Generally one only notices bees in the inner city in ones and twos. However, bees establish new colonies by swarms consisting of a queen and legions of workers (her daughters). On Monday your ‘umble scribe spotted this swarm in Chaplin Road in Bristol’s inner city.
A neighbour informed me that a beekeeper was supposed to have turned up the previous evening to deal with them. S/he had evidently paid a visit by beer o’clock when your correspondent ventured forth for a pint.
The bees have entered the box with the hive frames, presumably after the queen was first located and transferred to the box by the beekeeper.
Bees have long been renowned for their industry. In Old English (aka Anglo-Saxon Ed.) the eponymous hero of Beowulf has beo (i.e. bee) as the first syllable of his name; when coupled with wulf (i.e wolf, predator), this implies Beowulf was a very busy and ultimately successful hunter. In medieval times, bees themselves were regarded as a potent symbol of chastity in Christianity, whilst in Islam, honey was believed to have spiritual and physical healing powers. These religious and cultural beliefs encouraged beekeeping on a vast scale among landowners and peasants alike.
Coming up to the 18th century, the English poet, painter and printmaker William Blake wrote the following of bees in his “The Marriage of Heaven and Hell“:
The busy bee has no time for sorrow.
And finally on busy bees, from the 18th to the 20th century and the late Arthur Askey.
Party-time alleged prime minister Alexander Boris de Pfeffel Johnson survived a vote of confidence on Monday and is clinging to office despite 40% of his party colleagues voting against him, a higher proportion than previous no-confidence votes against former Tory premiers Margaret Thatcher (of sainted memory. Ed.) and Theresa May.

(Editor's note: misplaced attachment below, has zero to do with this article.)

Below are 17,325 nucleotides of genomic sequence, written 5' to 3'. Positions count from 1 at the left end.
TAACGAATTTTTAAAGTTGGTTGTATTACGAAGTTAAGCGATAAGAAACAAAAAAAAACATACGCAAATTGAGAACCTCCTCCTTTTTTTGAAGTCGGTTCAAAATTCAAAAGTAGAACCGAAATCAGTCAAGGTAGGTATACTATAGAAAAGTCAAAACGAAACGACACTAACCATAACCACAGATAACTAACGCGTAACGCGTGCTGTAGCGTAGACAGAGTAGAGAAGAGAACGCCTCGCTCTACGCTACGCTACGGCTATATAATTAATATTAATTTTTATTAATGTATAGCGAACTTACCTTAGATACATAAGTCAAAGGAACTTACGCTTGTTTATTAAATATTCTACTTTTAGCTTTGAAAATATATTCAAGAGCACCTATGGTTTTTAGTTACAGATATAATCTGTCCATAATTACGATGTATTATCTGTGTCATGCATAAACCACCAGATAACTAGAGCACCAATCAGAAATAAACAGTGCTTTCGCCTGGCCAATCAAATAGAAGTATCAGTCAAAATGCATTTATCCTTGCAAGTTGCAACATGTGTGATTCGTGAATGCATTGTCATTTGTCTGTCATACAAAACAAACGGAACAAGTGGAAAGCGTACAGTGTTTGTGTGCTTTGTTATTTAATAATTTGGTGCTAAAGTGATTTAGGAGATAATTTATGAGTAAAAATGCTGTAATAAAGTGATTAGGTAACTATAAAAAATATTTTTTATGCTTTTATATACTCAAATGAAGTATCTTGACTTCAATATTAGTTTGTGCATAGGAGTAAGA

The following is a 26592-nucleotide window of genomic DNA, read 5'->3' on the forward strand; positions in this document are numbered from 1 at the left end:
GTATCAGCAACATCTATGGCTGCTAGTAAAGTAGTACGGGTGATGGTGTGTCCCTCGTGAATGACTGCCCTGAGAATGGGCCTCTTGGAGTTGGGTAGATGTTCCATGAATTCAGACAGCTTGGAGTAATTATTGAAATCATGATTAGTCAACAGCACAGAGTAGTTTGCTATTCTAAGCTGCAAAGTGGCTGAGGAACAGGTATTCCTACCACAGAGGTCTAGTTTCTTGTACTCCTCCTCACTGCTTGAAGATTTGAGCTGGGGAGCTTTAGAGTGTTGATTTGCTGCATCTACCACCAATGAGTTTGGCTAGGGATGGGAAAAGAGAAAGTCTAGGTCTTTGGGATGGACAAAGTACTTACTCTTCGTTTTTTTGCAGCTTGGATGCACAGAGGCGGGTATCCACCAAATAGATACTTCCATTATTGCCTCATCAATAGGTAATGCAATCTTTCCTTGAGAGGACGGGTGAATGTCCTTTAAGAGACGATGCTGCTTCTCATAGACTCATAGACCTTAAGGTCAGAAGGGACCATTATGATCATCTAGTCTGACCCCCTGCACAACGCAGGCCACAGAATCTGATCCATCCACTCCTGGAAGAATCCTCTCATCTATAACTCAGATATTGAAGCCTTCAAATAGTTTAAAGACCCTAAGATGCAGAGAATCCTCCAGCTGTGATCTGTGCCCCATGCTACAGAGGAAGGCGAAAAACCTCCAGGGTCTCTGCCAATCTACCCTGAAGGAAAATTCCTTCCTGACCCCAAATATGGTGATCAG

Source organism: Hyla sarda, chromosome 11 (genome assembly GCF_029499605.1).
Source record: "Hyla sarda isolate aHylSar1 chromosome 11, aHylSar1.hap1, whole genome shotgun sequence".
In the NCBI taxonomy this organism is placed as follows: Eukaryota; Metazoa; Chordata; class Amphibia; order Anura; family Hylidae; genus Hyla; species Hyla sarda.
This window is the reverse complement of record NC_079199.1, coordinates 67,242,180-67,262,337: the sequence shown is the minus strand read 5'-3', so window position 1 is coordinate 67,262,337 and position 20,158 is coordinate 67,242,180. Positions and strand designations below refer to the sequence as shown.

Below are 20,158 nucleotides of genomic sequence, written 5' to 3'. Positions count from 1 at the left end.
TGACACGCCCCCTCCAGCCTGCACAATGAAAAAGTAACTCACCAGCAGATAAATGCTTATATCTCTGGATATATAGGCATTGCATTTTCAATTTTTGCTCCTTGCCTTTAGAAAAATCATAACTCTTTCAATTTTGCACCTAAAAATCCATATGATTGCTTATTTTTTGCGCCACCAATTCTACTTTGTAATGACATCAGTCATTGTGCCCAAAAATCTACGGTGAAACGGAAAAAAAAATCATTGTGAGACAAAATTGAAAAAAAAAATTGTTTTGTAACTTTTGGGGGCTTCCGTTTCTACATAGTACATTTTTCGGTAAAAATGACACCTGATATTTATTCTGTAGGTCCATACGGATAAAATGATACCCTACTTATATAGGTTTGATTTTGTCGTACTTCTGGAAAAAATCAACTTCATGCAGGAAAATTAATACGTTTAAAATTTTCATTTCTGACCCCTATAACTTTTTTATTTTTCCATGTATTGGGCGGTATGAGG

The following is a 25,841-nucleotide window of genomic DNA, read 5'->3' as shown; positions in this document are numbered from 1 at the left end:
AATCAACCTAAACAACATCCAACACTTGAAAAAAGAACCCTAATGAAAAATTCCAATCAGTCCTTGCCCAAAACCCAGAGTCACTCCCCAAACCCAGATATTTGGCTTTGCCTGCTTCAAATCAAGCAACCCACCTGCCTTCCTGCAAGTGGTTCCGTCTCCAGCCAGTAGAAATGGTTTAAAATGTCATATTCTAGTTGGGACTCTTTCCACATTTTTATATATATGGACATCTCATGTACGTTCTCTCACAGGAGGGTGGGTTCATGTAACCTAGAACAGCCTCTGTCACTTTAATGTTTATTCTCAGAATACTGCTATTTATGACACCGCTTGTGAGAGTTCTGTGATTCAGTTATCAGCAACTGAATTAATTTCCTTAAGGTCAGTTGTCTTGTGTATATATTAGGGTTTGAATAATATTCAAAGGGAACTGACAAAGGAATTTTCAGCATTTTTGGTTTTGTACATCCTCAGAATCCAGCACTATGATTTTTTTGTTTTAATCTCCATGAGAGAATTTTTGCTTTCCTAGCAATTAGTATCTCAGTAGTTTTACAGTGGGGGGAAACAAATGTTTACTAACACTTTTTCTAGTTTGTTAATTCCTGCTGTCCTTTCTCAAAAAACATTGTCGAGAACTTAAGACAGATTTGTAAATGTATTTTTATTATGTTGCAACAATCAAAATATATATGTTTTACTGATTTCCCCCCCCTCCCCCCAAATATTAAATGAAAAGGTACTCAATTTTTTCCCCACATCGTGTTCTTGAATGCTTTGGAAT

Since then Johnson and his supine cabinet have tried to appear competent with a flurry of policy announcements of the expired feline variety, including a ludicrous extension of the disastrous right to buy scheme to housing association tenants, including those on benefits.
Among those also spinning pointlessly – unlike a child’s top – is Penny Mordaunt, MP for Minister of State for Trade Policy, who tweeted a link to a piece (complete with a photograph of Rabid Dog [posts passim]. Ed.) she’d written for the Telegraph, house magazine of the Cult of the Adoration of the Boris and favoured reading matter of the Blue Team.
However, Mordaunt’s use of social media did not develop necessarily to her advantage, that of fellow members of the government of none of the talents or that of the party-time alleged prime minister, as the following exchange shows.
Yes, you read that correctly. One of the country’s leading fast food suppliers would not trust any current government minister to deliver their products, not exactly either a highly skilled or highly paid job.